DENVER (CBS4)- Two survivors of last April's Humboldt Broncos bus crash were given the chance to return to the ice, Friday, thanks to the Dawg Nation Foundation. Ryan Straschnitzki and Jacob Wasserman were on their team bus in Canada, when it was struck by a semi.
A total of 16 people, mostly teammates, were killed and 13 were injured. After months of physical therapy, and recovery, Straschnitzki and Wasserman were strong enough to play hockey once again, this time via sledge.
"That is the longest I've spent in my whole life off the ice," Wasserman said.
Colorado's DAWG Nation invited the teenagers to play sledge hockey at Magness Arena, the home of the DU Pioneers. Both said they had always heard of the DU hockey team, and it was cool to have the chance to play somewhere they've always dreamt of.
As a result of the crash, both teenagers now rely on wheelchairs for mobility. However, returning to the ice at Magness Arena was an escape from reality.
"Words can't describe it. It is like time doesn't exist," Straschnitzki said.
"I think it is going to be emotional, is what I think it is going to be," said Marty Richardson of DAWG Nation.
While the game was only seven minutes, both teens loved the opportunity to play the sport they love.
"It was the most amazing feeling," Wasserman said.
"You're out there doing what you love to do, and nothing else in the world matters," Straschnitzki said.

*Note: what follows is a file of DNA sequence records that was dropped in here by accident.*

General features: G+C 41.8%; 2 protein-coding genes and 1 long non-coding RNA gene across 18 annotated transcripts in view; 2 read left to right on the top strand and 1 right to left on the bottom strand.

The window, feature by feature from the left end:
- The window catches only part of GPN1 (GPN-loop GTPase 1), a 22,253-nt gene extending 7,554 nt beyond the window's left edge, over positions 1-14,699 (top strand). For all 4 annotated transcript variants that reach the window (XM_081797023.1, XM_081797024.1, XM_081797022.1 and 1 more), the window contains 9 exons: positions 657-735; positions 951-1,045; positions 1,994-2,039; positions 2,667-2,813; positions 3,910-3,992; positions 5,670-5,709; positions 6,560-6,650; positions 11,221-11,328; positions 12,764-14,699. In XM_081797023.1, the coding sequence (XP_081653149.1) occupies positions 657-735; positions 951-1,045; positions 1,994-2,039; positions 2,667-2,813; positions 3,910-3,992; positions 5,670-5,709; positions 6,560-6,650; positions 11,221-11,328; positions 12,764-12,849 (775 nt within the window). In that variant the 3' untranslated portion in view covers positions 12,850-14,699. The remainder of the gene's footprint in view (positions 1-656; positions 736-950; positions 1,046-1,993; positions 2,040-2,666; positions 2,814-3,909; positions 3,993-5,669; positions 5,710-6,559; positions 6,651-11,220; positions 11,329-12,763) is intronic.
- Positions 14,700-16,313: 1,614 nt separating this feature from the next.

Thanks to the generosity of the hockey community in Colorado, and around the world, the teens were able to take the ice sooner than they once imagined.
"All over the world has come together to support us," Wasserman said.
"They've come together to help us out, and support everyone through this tragedy," Straschnitzki said.
Both admitted the game of hockey is more difficult when playing sledge. However, they said learning the new aspects to the game was an exciting new challenge.
"You go in to sledge hockey, and you are starting from point zero," Wasserman said.
"It is frustrating when you can't get things right off the bat in sledge," Straschnitzki said. "Hockey is more than just a game. It is about the relationships you make, the life lessons you learn, and growing up facing adversities at points. I'll fall a thousand times, but I will keep getting up."
The duo hopes, one day, to take their new love for sledge hockey all the way to the Olympics.
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